By Junno Arocho Esteves
Catholic News Service
ABOARD THE PAPAL FLIGHT FROM PORTUGAL — While the investigations into the very first alleged apparitions at Medjugorje in must continue, Pope Francis said he has doubts about claims that Mary continues to appear in the village of Bosnia-Herzegovina.
Asked May 13 about the authenticity of the Marian apparitions, which reportedly began in 1981, the pope referred to the findings of a commission chaired by Cardinal Camillo Ruini, the retired papal vicar of Rome.
“The report has its doubts, but personally, I am a little worse,” the pope told reporters traveling with him from Fatima, Portugal. “I prefer Our Lady as mother, our mother, and not Our Lady as head of the post office who sends a message at a stated time.”
“This isn’t Jesus’ mother,” he said. “And these alleged apparitions don’t have much value. I say this as a personal opinion, but it is clear. Who thinks that Our Lady says, ‘Come, because tomorrow at this time I will give a message to that seer?’ No!”
Three of the six young people who originally claimed to have seen Mary in Medjugorje in June 1981 say she continues to appear to them each day; the other three say Mary appears to them once a year now.
A diocesan commission studied the alleged apparitions in 1982-1984 and again in 1984-1986 with more members; and the then-Yugoslavian bishops’ conference studied them from 1987 to 1990. All three commissions concluded that they could not affirm that a supernatural event was occurring in the town.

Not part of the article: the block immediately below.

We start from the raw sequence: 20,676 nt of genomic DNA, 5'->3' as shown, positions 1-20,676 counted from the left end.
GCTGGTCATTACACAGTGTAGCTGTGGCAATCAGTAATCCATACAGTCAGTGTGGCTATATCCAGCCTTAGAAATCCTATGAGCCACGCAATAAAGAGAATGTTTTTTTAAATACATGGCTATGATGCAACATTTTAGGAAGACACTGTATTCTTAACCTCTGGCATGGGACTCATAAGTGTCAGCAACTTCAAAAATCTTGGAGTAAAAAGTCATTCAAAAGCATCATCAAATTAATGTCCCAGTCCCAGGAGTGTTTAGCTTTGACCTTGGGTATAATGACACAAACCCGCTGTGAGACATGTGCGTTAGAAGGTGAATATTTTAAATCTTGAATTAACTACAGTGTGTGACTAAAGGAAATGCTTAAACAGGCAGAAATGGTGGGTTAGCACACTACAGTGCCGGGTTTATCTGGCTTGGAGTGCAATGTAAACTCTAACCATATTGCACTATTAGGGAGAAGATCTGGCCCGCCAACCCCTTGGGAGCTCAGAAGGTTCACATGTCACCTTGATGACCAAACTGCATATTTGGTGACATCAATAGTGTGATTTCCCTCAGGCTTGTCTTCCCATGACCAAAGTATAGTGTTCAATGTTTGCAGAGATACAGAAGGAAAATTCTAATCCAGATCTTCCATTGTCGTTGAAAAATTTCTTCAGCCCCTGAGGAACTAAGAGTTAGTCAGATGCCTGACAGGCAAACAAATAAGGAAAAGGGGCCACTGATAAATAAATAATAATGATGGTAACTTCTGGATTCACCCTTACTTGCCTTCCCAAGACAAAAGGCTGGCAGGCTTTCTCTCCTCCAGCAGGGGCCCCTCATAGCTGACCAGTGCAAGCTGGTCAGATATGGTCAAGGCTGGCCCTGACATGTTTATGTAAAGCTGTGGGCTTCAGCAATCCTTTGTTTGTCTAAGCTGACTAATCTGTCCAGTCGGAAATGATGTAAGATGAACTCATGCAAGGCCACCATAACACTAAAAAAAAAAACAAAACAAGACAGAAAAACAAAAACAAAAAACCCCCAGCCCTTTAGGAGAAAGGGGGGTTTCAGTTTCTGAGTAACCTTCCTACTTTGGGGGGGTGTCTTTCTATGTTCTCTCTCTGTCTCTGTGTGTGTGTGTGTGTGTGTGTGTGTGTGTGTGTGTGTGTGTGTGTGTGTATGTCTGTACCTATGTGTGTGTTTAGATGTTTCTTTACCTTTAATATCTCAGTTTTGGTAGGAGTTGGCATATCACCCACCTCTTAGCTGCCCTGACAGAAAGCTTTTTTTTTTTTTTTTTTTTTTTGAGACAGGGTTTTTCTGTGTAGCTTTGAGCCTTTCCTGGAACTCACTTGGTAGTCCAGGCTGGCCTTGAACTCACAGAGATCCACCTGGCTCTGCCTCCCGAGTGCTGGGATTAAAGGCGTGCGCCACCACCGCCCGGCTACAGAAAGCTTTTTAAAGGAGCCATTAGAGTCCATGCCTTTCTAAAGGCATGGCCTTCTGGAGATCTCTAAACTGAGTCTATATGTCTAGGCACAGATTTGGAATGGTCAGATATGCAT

Despite his personal doubts, the pope said that the “spiritual and pastoral facts cannot be denied: People go there and convert, people who find God, who change their lives. There isn’t magic there,” he said.
In February, Pope Francis appointed Polish Archbishop Henryk Hoser of Warsaw-Praga to study the pastoral needs of the townspeople and the thousands of pilgrims who flock to Medjugorje each year. He told reporters those people deserve spiritual care and support.
Also during the in-flight news conference, the pope was asked about his meeting with U.S. President Donald Trump, who will visit the Vatican May 24 as part of his first foreign trip as president.
Specifically asked how he would speak to a head of state with clearly opposing views on issues such as immigration, the pope said he would never “make a judgment about a person without listening to him first.”
“There are always doors that aren’t closed. Look for the doors that at least are a little bit open, enter and speak about things held in common and go forward, step by step,” the pope said. “Peace is artisanal; it is made every day. Even friendship among people, mutual knowledge and esteem are made every day,” he said.